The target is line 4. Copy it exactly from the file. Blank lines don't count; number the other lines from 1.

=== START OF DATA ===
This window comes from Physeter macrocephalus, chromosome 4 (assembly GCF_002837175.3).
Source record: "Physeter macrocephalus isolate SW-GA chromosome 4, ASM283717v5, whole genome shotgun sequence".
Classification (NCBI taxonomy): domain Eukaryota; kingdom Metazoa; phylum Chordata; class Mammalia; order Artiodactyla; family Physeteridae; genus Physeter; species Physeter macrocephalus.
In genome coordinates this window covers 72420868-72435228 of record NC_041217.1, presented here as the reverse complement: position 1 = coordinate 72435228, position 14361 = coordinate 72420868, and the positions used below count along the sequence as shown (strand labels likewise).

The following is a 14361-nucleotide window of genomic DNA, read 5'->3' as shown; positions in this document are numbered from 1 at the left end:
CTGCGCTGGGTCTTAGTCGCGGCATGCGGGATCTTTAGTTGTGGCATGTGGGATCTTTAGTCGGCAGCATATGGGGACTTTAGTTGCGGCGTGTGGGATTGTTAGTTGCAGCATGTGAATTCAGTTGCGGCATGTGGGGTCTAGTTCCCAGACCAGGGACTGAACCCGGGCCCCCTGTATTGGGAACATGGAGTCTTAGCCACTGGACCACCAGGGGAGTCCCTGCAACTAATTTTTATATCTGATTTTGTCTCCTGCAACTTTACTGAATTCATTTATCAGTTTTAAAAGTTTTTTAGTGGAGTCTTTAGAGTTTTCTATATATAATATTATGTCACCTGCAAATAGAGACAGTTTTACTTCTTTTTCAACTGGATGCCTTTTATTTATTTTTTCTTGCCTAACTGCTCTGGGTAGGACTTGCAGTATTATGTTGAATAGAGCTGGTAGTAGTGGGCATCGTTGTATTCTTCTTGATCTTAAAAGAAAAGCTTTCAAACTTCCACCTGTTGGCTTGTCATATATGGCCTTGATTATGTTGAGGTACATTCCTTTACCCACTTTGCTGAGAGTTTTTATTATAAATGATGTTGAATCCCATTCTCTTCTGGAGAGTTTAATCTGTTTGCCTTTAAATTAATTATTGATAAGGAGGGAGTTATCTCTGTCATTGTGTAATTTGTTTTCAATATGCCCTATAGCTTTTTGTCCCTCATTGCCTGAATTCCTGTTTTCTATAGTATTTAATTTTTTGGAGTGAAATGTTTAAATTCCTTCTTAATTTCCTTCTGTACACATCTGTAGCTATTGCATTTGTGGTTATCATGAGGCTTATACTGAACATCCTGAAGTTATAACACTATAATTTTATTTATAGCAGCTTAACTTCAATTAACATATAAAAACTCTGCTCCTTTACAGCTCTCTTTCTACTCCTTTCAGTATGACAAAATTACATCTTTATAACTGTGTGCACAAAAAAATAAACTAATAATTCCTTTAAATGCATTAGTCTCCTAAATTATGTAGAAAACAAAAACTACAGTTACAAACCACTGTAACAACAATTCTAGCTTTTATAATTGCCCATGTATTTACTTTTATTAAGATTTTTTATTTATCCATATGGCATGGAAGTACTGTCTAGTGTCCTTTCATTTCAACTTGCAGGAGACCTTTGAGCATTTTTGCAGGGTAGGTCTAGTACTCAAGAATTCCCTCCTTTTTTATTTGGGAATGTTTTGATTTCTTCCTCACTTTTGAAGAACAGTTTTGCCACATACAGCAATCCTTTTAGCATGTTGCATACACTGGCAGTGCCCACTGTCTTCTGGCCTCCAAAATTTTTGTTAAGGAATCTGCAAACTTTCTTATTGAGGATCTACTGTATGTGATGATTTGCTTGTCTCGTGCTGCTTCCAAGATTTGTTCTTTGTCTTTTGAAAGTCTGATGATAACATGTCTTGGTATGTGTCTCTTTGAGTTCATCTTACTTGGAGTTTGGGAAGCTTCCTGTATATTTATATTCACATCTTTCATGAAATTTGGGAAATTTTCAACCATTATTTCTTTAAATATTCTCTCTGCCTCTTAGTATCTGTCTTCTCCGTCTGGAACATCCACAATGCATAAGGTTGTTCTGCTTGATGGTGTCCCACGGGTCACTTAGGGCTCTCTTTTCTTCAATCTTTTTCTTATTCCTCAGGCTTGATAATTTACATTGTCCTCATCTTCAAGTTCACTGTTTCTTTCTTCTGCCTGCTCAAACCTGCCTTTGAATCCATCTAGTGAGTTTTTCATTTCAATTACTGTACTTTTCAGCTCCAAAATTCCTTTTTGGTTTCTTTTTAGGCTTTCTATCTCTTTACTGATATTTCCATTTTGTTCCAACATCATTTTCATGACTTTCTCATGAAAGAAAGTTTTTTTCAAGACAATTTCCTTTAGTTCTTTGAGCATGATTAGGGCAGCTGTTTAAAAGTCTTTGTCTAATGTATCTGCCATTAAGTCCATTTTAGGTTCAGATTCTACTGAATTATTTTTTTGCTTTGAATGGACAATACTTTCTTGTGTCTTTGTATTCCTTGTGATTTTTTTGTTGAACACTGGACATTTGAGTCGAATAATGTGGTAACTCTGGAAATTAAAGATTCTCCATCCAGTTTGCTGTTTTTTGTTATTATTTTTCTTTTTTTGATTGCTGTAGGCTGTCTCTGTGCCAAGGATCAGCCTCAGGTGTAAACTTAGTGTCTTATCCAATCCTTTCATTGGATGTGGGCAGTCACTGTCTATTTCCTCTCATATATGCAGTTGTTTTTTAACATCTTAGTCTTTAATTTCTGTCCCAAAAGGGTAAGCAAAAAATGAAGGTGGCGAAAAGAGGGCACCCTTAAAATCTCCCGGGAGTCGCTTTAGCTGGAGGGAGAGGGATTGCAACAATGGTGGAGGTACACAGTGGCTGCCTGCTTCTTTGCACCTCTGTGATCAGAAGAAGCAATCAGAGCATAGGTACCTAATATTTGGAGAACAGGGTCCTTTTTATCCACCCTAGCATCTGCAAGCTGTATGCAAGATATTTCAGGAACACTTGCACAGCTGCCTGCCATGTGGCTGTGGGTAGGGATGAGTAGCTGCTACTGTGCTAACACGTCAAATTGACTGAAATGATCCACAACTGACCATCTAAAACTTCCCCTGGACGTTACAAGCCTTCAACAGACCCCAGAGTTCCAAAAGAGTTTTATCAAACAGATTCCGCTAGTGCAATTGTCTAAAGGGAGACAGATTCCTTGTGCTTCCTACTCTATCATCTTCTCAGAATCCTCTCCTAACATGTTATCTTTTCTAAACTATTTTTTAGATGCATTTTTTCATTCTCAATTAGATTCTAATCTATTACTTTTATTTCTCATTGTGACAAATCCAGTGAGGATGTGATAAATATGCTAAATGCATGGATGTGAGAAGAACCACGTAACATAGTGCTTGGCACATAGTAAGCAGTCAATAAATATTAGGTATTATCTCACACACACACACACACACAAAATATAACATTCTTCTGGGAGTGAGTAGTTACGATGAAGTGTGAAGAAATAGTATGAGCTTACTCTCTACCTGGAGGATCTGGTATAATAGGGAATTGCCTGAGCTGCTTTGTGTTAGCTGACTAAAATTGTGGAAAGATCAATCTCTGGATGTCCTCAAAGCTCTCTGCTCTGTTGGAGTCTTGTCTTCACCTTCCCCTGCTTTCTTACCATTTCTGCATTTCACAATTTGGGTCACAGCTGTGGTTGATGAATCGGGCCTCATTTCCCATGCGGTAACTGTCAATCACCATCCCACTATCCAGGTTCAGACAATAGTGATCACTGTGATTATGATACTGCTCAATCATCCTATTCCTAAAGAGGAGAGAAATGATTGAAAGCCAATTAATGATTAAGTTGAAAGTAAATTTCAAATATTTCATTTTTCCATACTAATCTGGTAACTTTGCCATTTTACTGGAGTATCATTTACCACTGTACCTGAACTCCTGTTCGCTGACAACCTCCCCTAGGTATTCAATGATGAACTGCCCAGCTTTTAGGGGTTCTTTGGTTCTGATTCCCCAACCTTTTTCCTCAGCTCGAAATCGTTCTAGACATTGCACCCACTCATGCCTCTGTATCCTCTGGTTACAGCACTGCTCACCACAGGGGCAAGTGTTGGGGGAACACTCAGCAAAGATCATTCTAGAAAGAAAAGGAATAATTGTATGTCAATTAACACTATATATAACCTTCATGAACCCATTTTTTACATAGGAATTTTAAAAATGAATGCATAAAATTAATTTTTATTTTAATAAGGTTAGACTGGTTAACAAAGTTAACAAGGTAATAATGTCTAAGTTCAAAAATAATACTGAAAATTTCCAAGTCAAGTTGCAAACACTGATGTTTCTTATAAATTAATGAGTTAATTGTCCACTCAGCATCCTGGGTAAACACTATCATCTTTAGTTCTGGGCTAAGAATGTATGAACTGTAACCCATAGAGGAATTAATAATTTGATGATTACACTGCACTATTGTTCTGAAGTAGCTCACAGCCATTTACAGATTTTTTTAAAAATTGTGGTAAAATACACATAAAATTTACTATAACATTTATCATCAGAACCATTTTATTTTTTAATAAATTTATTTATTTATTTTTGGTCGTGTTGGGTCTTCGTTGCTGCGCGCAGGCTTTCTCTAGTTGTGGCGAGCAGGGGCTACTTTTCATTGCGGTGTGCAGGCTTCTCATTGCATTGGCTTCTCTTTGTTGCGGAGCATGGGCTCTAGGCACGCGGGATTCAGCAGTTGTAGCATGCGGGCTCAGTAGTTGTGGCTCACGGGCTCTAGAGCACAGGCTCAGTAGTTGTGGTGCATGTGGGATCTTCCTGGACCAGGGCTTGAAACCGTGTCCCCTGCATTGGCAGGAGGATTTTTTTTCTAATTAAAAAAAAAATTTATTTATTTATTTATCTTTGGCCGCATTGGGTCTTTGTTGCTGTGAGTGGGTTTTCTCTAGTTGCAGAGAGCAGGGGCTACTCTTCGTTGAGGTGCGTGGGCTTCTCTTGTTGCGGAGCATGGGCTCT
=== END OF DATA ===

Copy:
In genome coordinates this window covers 72420868-72435228 of record NC_041217.1, presented here as the reverse complement: position 1 = coordinate 72435228, position 14361 = coordinate 72420868, and the positions used below count along the sequence as shown (strand labels likewise).